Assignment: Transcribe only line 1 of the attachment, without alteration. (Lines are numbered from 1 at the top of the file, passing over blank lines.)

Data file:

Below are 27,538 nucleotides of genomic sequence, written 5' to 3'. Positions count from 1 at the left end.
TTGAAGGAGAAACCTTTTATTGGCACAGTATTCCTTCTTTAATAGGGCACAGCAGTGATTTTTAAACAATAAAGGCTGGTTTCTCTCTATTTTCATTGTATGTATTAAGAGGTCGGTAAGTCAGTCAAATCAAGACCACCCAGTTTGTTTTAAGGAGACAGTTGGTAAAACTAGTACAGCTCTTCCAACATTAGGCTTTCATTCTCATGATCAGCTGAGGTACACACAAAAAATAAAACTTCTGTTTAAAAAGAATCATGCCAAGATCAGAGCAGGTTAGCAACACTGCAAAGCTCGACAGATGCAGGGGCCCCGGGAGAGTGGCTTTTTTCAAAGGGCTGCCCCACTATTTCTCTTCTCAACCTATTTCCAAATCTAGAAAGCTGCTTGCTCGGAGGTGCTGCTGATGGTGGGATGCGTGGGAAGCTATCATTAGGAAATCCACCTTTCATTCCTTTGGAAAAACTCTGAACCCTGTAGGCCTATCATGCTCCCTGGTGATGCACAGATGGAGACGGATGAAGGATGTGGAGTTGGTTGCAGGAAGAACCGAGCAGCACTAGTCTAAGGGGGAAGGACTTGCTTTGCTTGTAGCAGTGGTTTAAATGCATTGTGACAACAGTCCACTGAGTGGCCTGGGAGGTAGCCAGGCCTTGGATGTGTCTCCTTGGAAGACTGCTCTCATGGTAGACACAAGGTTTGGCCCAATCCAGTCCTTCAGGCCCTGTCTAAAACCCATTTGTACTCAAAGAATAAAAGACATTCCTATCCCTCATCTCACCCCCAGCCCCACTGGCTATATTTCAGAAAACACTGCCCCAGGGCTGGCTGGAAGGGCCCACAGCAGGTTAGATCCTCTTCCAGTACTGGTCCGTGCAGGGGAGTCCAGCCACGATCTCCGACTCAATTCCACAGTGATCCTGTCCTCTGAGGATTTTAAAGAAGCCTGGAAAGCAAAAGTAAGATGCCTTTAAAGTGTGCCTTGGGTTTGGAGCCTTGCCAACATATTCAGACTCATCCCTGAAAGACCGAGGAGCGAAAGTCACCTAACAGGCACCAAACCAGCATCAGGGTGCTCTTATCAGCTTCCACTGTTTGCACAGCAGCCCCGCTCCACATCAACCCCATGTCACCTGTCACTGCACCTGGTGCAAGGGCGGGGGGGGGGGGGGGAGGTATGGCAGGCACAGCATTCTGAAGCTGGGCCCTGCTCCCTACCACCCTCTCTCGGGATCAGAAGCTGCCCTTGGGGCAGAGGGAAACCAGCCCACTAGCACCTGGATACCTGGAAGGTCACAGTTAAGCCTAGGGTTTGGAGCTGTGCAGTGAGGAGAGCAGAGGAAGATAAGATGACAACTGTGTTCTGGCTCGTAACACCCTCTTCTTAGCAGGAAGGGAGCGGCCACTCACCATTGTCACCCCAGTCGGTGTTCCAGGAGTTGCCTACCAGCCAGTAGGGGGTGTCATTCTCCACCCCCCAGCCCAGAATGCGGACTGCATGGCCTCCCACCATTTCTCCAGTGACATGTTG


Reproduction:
Below are 27,538 nucleotides of genomic sequence, written 5' to 3'. Positions count from 1 at the left end.